Flat-field frames are exposures made with your telescope pointed at a blank, evenly illuminated target. They should have an exposure duration that produces pixels with an average brightness value of one-third to one-half of the camera’s specified saturation level (this value is easily read by software). Light boxes and electroluminescent panels with adjustable brightness settings are increasingly popular devices for making flat-field exposures, as Peter Kalajian explained in his article in the March 2011 issue, page 72. Just like light exposures, you should record and calibrate your flat-field images with multiple dark frames recorded at the same temperature and duration.
Once you’ve completed calibration of your light frames, you can move on to combining them. If you’re imaging with an OSC camera, you should debayer (color convert) the individual subexposures, transforming the grayscale images into color pictures, before stacking. The individual subexposures should now be aligned, since it’s inevitable that a slight image drift will occur between subexposures, making the same bit of image detail fall on different pixels in each frame. Drift sometimes includes field rotation as well as simple translation. Most astronomical image-processing programs include some method to align images by matching star patterns in each image with subpixel accuracy. Once the images are aligned, the files are ready to be stacked into a master.
Software typically offers several methods to combine subexposures, with sum, average, median, and sigma reject being the most common. Because of some inevitable random signal present in many images (such as cosmic ray artifacts or satellite and airplane trails), the sum and average methods are not my first choice because they include these artifacts in the stacked result, though they produce the highest signal. To deal with these anomalies, you should use a statistical-rejection method. Median combine removes many of these image artifacts, but it produces a grainy result. Most imagers choose a sigma-rejection stacking method, essentially an excellent compromise between average and median combine. Sigma-reject stacking checks to see if a given pixel’s brightness value is relatively similar in a majority of the subexposures, and rejects any pixel value that is beyond the standard deviation of the majority.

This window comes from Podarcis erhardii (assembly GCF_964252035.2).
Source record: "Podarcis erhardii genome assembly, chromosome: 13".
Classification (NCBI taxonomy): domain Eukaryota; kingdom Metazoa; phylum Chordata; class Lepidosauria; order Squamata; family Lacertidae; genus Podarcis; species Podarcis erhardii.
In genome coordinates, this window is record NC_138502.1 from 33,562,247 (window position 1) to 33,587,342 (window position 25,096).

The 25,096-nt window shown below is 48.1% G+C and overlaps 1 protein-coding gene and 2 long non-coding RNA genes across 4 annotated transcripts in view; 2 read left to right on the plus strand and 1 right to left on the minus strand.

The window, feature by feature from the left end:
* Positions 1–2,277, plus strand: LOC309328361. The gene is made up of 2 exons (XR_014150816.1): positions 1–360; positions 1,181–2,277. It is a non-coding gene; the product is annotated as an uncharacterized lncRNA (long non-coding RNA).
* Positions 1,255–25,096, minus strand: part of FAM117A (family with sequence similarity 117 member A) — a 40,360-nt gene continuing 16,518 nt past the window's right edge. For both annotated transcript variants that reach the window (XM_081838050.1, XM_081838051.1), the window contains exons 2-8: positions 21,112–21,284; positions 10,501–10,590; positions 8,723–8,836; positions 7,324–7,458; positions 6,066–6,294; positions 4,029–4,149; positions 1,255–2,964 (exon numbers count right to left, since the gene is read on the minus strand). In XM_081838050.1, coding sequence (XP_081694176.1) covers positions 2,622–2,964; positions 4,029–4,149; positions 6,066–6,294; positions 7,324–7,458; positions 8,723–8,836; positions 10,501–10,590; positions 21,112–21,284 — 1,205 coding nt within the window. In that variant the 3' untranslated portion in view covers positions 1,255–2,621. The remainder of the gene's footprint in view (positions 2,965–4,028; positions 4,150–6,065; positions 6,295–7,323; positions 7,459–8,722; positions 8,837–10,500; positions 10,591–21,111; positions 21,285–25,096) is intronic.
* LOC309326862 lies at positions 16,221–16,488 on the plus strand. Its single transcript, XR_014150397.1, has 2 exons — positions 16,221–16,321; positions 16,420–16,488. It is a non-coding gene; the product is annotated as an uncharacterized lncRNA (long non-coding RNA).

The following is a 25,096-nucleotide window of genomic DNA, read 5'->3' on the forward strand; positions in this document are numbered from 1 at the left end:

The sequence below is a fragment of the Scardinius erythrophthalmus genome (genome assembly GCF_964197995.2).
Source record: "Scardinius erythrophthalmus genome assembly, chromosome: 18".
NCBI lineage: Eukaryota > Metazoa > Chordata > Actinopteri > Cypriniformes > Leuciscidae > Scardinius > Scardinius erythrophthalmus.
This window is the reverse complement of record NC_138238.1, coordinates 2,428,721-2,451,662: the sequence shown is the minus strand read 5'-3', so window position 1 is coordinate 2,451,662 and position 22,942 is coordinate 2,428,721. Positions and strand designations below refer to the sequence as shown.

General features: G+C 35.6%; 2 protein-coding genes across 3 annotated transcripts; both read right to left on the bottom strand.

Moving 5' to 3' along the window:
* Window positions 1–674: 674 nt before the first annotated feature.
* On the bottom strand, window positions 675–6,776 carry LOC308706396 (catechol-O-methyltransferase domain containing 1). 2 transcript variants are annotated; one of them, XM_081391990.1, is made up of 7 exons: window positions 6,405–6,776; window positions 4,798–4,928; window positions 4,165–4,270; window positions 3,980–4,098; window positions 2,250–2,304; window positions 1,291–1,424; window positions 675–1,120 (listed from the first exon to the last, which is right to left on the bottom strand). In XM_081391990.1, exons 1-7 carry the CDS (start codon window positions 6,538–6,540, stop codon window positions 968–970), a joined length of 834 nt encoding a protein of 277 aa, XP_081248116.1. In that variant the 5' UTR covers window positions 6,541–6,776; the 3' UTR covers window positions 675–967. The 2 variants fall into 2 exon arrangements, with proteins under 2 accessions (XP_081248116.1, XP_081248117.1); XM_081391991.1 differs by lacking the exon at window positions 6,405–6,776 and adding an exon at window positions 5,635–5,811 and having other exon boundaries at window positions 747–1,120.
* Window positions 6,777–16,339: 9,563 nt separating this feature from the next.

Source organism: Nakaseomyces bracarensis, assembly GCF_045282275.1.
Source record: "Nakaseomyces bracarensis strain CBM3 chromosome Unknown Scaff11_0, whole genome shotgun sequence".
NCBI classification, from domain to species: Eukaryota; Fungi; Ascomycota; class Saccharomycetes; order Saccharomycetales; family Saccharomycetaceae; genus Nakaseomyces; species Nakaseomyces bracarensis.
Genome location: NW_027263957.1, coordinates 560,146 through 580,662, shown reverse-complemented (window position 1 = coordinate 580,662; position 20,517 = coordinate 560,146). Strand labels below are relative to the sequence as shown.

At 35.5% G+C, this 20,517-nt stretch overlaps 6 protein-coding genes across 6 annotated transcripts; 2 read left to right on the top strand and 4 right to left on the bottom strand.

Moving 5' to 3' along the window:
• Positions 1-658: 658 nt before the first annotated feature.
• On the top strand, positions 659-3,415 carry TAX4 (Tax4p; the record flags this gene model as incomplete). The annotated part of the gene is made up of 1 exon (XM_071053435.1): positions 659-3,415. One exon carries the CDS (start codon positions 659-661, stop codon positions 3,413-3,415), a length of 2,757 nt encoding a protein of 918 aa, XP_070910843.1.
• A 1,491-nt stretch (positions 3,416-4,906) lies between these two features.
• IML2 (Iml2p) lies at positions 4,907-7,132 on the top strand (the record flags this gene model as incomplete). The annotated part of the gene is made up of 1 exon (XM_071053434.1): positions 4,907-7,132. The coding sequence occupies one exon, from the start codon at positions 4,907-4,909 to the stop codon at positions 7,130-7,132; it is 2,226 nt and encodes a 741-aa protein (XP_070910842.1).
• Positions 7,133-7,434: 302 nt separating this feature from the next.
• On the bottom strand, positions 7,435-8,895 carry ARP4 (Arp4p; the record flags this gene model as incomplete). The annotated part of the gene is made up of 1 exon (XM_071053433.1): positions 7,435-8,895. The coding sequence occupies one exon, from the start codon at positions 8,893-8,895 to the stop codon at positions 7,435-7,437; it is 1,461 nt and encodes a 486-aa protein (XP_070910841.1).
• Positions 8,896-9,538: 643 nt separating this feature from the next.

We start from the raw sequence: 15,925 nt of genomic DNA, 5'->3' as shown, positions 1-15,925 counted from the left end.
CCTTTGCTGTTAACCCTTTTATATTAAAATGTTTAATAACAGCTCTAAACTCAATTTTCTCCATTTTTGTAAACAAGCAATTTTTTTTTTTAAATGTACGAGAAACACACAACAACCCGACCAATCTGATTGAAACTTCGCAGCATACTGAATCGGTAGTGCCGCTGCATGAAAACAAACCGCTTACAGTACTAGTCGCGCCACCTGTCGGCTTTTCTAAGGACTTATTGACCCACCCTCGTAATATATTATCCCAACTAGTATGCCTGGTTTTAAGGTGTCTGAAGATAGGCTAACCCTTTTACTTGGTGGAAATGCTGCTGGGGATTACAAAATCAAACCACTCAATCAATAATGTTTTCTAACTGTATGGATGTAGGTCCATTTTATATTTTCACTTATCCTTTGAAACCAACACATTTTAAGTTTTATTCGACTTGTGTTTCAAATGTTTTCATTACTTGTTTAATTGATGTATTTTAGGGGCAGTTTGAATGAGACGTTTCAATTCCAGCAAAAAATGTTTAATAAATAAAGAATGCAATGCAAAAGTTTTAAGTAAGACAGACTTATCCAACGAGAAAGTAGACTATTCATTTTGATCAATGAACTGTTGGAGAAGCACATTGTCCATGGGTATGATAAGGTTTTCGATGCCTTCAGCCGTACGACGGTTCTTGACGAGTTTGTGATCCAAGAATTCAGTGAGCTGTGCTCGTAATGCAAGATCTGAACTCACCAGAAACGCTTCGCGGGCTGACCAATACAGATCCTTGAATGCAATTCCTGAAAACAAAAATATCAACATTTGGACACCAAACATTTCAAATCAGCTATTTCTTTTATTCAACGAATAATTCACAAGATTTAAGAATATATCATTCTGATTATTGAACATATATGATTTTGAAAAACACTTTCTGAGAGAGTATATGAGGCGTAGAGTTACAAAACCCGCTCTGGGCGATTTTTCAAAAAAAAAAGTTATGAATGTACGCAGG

In the case of one-shot color cameras, the stacked image is now ready for post-processing. Images recorded through separate color filters with a monochromatic camera require a few more steps. Separate red, green, and blue master files (and unfiltered luminance images) have to be aligned and stacked independently. You create the color image by aligning and combining these color-filtered stacks into a master RGB image called a chrominance. Although the chrominance image provides the beautiful color, it’s the luminance image (shot without color filters) that can contribute some of the sharpest detail. Your CCD image-processing software can combine luminance and chrominance, but it’s often best to reserve this step for other post-processing software such as Adobe Photoshop, which provides better control over both components.